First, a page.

The list of lessons I learned throughout my recent service as both the Under Secretary and Acting Secretary of the Navy, to include the incident on the USS Theodore Roosevelt (CVN-71), is long. During my tenure, I was a vocal proponent of building a culture of continuous learning in the Department of the Navy, so I tried not to be immune to my own advocacy of such a culture. As a fan of the former Late Show host David Letterman’s Top Ten lists, I have attempted to distill my lessons down to my own Top Ten. I hope young people who aspire to positions of leadership will find these particularly helpful.
In the era of perpetual social media exposure and viral criticism, there is a lot of pressure not to do any of the things on this list. As I learned, the consequences of trying to make the best decision, given the information available at the time of the decision, are not predictable. They weren’t predictable for either the commanding officer of the Theodore Roosevelt or me last spring. I know he believed he was making the best decisions he could at the time. In my view, he made a big mistake. Ultimately, that was my judgment to make as his most senior boss in the Department of the Navy. It was my call. Not the media’s. Not Congress’s. Not the retired generals or admirals who seem very comfortable enhancing their personal brands by second guessing people in public office—a role they resented when they were on active duty and grappling with life-and-death decisions.
Everyone makes mistakes. Everyone. In times of high tension and stress—times like the current COVID-19 pandemic—fear often accentuates mistakes and increases the misinterpretations of facts surrounding them. That fear drives public vitriol and division, but it should not dissuade leaders from making unpopular decisions. Our world will get less and less predictable, but we must not abandon our responsibilities and missions simply because we fear that social media mobs may call for our heads when they disagree with decisions we have made.
Sir Winston Churchill is purported to have said, “Success is never final, failure is not fatal: it is the courage to continue that counts.”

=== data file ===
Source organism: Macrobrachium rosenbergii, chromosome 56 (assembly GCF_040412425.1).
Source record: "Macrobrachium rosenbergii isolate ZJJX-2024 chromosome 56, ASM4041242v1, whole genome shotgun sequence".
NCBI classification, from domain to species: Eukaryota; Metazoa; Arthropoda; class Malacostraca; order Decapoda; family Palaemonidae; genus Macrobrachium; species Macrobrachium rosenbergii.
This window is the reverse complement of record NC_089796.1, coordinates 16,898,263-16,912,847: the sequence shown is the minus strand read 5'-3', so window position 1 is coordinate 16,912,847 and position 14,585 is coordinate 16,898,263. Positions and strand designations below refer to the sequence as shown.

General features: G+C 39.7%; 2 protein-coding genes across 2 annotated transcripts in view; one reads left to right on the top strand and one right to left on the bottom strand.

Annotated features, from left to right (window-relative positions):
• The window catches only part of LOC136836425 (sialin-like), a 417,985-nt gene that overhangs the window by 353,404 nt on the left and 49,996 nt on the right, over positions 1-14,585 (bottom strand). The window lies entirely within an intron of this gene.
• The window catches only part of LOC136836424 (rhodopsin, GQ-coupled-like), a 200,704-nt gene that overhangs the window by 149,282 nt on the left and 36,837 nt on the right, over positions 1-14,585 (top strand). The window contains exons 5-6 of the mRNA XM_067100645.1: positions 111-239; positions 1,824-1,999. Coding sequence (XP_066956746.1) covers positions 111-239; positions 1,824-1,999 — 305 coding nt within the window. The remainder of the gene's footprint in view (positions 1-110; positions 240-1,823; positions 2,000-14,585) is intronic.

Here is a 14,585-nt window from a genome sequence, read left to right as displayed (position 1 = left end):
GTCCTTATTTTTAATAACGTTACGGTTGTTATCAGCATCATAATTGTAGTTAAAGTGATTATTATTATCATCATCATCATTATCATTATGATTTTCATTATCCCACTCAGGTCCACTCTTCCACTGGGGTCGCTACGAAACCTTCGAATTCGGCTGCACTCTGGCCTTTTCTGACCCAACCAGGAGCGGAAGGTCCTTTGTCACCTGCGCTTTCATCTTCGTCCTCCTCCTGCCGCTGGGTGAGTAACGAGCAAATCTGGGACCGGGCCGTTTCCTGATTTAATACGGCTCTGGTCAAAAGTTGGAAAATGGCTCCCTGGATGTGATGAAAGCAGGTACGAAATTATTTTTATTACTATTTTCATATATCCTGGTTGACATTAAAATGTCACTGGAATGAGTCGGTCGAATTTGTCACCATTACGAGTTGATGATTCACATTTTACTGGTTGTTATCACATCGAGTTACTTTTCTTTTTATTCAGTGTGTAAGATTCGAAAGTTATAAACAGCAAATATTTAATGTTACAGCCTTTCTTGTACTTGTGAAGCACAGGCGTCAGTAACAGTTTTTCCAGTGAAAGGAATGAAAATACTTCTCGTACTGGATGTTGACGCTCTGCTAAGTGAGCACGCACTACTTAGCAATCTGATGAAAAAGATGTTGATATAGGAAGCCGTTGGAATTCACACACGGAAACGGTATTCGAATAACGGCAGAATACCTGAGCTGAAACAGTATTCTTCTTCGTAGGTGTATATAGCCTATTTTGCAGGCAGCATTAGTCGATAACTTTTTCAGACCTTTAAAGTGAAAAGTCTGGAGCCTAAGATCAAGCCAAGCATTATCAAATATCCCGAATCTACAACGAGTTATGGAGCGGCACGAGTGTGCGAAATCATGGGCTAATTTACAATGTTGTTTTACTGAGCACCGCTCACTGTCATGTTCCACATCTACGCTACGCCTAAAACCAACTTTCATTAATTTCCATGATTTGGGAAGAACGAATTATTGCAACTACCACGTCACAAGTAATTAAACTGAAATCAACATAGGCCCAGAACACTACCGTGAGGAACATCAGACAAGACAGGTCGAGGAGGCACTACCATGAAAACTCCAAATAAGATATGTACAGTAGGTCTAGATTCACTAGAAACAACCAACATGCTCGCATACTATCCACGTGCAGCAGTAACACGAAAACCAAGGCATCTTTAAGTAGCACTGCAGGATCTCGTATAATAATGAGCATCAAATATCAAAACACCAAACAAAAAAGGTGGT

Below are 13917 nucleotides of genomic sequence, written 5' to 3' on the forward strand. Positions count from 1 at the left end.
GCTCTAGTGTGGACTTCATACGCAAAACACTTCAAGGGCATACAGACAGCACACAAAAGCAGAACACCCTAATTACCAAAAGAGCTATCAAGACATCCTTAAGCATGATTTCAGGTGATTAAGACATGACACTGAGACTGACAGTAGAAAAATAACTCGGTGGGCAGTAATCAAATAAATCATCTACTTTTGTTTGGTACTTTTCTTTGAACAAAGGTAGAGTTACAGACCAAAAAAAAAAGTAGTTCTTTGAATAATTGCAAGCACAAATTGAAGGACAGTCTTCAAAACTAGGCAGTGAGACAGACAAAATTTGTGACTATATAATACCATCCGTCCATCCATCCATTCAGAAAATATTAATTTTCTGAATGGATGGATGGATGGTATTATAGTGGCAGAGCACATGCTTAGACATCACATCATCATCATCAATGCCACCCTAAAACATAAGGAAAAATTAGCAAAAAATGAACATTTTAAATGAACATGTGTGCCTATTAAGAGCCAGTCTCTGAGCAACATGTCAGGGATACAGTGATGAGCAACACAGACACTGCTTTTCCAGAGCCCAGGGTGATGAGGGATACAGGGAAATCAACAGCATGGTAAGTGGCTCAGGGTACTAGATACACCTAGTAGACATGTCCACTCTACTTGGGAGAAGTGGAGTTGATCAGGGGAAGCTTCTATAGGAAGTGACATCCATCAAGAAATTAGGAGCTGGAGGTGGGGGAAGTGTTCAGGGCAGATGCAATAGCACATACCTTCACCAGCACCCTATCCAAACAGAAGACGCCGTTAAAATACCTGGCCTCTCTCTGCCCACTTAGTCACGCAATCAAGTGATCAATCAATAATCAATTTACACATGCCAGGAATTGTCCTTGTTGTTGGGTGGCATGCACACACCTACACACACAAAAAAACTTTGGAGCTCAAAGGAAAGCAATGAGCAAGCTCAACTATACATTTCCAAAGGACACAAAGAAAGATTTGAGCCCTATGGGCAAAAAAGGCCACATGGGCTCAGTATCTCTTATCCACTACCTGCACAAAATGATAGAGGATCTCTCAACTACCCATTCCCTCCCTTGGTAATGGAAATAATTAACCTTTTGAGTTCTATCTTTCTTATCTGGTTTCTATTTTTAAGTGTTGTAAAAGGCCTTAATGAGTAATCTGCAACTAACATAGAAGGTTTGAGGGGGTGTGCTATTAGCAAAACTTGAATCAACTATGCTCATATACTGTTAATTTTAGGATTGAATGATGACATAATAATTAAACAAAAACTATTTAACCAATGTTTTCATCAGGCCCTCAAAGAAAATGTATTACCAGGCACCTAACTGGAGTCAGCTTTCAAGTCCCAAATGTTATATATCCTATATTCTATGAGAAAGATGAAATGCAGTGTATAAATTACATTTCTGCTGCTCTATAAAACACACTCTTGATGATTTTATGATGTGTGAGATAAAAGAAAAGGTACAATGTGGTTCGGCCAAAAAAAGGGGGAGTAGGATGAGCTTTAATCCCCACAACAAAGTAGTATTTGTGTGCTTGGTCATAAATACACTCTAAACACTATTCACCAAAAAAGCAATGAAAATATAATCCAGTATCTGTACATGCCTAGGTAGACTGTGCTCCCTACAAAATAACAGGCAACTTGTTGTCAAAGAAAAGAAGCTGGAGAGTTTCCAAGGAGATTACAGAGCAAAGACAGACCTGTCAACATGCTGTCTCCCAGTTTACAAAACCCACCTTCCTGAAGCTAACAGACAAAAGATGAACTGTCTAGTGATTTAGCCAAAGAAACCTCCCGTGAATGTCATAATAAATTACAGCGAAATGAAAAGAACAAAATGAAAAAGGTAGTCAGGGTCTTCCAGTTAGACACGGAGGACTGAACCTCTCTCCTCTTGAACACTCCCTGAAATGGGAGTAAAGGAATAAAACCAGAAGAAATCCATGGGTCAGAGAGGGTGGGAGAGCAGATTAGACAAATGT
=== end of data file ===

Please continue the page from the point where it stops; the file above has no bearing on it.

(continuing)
In the months since my departure from the Pentagon, I have asked myself over and over, with the benefit of hindsight, could I have done things differently? Of course, I could have, but none of us have the luxury of perfect vision—either foresight or hindsight. We do our best with what we know and believe in the moment, and we try not to be reckless, or inconsiderate in that process.
Do I still believe I should have relieved the Theodore Roosevelt commanding officer? Yes.
Do I still believe it was my responsibility to go to Guam? Yes.
Do I still believe I should have addressed the crew with a tough message? Yes.
Do I still believe I was correct in offering Captain Crozier redemption and a chance to continue to make meaningful contributions to the Navy? Yes.
Do I still think I was right to resign? Yes.
The mistakes I made were within the execution of those broad decisions. Sometimes those items of execution really matter, but if they are not done perfectly, we cannot allow them to paralyze and deter us from doing the right thing when called to do so in the future. In the end, the biggest casualty of the decisions I made regarding the Theodore Roosevelt was my tenure as Acting Secretary. From my perspective, that was a small price to pay if the broader message I tried to convey to the crew about love, duty, and courage sinks in with our entire Navy over time.